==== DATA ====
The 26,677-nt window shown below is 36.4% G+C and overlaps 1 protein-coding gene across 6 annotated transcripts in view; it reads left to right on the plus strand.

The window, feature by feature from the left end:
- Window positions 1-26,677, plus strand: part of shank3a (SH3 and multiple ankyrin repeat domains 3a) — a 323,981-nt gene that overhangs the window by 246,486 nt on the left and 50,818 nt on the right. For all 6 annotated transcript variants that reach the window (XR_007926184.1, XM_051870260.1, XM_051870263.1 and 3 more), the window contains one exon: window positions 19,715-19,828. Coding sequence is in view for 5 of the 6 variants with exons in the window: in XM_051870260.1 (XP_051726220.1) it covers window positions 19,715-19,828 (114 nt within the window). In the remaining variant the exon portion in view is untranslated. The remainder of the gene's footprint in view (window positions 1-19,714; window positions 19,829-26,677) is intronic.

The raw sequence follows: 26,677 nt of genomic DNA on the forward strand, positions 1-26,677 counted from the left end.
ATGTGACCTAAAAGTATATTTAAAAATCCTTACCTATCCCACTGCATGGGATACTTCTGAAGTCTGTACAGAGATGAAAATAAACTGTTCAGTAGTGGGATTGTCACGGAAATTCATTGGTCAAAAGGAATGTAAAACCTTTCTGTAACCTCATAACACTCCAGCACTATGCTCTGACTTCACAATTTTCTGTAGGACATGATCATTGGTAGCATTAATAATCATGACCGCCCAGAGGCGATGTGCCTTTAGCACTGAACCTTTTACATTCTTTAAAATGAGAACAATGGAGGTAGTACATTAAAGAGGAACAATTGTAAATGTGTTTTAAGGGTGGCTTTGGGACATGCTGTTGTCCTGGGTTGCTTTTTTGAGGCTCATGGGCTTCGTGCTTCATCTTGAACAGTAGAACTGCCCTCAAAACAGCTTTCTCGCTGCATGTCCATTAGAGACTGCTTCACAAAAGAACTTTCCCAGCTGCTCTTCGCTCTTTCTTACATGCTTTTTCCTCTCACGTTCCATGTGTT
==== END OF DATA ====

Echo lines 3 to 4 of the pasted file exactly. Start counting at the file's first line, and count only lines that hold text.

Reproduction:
- Window positions 1-26,677, plus strand: part of shank3a (SH3 and multiple ankyrin repeat domains 3a) — a 323,981-nt gene that overhangs the window by 246,486 nt on the left and 50,818 nt on the right. For all 6 annotated transcript variants that reach the window (XR_007926184.1, XM_051870260.1, XM_051870263.1 and 3 more), the window contains one exon: window positions 19,715-19,828. Coding sequence is in view for 5 of the 6 variants with exons in the window: in XM_051870260.1 (XP_051726220.1) it covers window positions 19,715-19,828 (114 nt within the window). In the remaining variant the exon portion in view is untranslated. The remainder of the gene's footprint in view (window positions 1-19,714; window positions 19,829-26,677) is intronic.

The raw sequence follows: 26,677 nt of genomic DNA on the forward strand, positions 1-26,677 counted from the left end.